Jay: The funny thing is I asked Lawler and Dundee. They were the top guys and I didn’t know enough to realize they were too busy being the top guys on the card to train some green kid. Jeff actually suggested Phil since he was winding down his in-ring duties and trying to slow down a bit. So, whenever I was around, Phil would show me stuff…Tojo would work with me. My story isn’t much different from other guys trained by Phil’s generation. They were rough on you…trying to make sure you were serious and had what it takes to make it in the business.</p><p> </p><p>

Gotti: You must have had something to impress Jerry Jarrett. Your first run was with his own son.</p><p> </p><p>

Jay: I had been training with Hickerson for about 8 months and kept asking for a match. Randy Hales and Eddie Marlin, the Memphis promoter, kept putting it off and putting it off. One weekend, I was still on the ring crew and after we set up the ring and sound system, I grabbed the mic to do a sound check. I started doing a heel promo about how Eddie Marlin was keeping me from greatness and how Jerry Jarrett was afraid of what I might do if he put me in the ring with Jeff…just goofing off really. I was even calling myself The Wylde Thing and asking why Lawler was hiding from me. The rest of the ring crew were cracking up and kept egging me on. I kept at it and was channeling all of the best promos I’d heard from Roddy Piper, Ric Flair, and Randy Savage…my three all-time favorites. It went on for a few minutes…I made fun of how old announcer Lance Russell was and ranted about how I deserved a title shot. Out of nowhere, this voice booms, “Stop wasting time in my ring! Y’all aren’t getting paid to slack off!”</p><p> </p><p>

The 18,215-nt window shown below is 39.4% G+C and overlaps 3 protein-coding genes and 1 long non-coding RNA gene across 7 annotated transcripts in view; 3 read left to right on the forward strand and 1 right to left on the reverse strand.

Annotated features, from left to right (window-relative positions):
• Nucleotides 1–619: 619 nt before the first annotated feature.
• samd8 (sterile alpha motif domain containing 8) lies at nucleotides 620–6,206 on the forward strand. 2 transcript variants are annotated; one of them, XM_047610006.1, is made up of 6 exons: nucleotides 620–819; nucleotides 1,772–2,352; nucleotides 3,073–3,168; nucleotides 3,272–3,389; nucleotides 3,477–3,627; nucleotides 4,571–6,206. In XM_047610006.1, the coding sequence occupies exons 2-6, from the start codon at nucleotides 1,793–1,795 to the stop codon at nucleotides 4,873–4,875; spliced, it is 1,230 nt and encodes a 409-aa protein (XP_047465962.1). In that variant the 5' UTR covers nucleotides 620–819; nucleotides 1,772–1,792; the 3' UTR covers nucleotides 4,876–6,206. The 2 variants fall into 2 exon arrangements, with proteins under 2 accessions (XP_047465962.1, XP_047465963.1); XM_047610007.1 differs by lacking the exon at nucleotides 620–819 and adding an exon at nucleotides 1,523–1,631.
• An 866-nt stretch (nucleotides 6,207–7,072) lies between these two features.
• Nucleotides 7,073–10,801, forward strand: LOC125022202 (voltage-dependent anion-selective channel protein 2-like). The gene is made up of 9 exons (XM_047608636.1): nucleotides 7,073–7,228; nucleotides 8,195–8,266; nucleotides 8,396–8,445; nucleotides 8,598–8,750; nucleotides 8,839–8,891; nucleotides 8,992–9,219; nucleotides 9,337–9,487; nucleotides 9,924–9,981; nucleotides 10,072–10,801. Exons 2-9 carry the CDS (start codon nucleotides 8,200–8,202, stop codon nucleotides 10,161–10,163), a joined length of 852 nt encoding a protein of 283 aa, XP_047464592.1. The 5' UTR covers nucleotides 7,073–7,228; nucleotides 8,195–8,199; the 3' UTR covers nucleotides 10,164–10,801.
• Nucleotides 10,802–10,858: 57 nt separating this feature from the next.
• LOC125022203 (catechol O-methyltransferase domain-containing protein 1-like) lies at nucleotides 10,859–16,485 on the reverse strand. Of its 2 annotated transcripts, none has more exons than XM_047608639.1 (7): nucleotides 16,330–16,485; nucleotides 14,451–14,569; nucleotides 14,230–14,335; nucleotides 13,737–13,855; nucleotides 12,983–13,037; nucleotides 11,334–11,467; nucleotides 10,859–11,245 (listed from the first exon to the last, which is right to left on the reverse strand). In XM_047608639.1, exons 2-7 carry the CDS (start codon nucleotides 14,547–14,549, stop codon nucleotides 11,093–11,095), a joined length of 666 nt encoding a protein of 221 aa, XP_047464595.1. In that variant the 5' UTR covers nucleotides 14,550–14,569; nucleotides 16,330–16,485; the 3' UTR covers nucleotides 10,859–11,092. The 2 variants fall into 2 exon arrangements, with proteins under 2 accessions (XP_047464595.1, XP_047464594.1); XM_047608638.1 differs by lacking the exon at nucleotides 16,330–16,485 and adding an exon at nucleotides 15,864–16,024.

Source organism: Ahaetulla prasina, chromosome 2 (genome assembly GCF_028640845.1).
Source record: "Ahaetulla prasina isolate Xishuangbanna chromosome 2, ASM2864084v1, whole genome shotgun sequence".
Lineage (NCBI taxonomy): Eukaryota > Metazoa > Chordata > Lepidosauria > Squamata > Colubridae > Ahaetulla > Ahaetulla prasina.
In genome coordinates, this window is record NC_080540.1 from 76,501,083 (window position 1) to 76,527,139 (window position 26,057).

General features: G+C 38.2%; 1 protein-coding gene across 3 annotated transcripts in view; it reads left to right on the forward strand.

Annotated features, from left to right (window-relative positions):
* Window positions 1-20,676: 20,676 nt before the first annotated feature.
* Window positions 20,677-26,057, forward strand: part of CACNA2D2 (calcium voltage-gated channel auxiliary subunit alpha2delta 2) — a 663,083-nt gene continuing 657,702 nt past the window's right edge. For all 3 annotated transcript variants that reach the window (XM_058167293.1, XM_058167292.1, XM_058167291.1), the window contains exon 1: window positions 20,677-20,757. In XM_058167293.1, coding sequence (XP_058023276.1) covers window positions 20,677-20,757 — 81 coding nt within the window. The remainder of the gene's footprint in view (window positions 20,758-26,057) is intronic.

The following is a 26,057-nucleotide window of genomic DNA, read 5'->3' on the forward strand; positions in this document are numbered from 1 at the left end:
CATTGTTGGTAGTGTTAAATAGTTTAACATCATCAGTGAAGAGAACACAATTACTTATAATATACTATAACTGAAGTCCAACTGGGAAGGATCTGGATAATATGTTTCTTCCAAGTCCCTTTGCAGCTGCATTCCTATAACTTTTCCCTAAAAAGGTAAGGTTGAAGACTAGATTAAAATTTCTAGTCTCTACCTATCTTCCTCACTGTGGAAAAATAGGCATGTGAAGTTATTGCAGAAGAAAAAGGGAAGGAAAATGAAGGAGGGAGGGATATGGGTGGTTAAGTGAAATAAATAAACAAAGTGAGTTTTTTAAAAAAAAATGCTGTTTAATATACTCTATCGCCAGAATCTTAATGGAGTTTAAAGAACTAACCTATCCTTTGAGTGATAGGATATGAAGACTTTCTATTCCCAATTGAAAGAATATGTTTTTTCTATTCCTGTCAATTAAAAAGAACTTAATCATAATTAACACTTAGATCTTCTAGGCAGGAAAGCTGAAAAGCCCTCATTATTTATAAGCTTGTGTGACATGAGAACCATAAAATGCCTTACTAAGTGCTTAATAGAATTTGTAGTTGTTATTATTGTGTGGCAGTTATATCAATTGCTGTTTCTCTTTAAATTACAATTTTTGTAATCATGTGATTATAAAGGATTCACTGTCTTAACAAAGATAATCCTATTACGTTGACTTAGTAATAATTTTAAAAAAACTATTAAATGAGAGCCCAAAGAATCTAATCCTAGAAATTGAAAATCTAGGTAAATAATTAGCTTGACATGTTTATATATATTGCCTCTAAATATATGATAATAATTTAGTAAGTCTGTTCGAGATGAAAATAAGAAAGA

Willy P.: Was it Jerry Jarrett?</p><p> </p><p>

Jay: No. It was Eddie Marlin. So, the ring crew scattered back to work. Eddie stopped me and said, “You think you can wrestle as good as you talk?” and I said, “I’d like to find out.” He snapped back, “Well, find yourself some decent gear and we’ll find out tonight.” My first match was against this huge guy Big Bubba...you know, Fred Ottman who would go on to be Tugboat. Eddie must have told him to beat the hell out of me because for six minutes he pounded me from one side of the ring to the other. Eventually, the ref dq-ed him for using a chair on me. As he was walking the aisle back to the locker room, the crowd was booing him like crazy and I was just lying there thinking this was going to be my first and last pro wrestling match. I figured I should make the most of it and jumped up to grab the mic from the ring announcer. I said, “Hey, Bubba…where are you going? I didn’t hear a ‘One, two, three.’ The match isn’t over yet. And you might want to bring another chair.” He turned around and started back to the ring. Before he made it back in the ring, I jumped through the ropes and headed into the crowd. He kicked the ring ropes in frustration and kept yelling that he’d get me. I was on an adrenaline rush as I came through the curtain until I ran straight into Eddie Marlin. He wagged his finger in my face and said, “If you want to keep working in my ring, don’t ever do that again.”</p><p> </p><p>

Gotti: So, you started improvising in your first match! Listen, we only have you for an hour. So, we might jump around and we also don’t want to ruin too much of your book. How long after that first match did you start feuding with Jeff Jarrett? That was your first big push in Memphis, right?</p><p> </p><p>

Jay: Yeah, it wasn’t long after. I was wrestling opening matches on house shows for a few weeks and they asked me to work on TV, but I didn’t want to do TV yet. Even then, I was trying to be smart and think ahead. I figured that if I was getting beat on TV every Saturday that I would have a tougher time being booked as a legitimate top of the card guy. I wanted to have a gimmick before I ever did TV. </p><p> </p><p>

Willy P.: I’ve seen clips on Youtube of your TV debut…you were like the anti-Jeff Jarrett.</p><p> </p><p>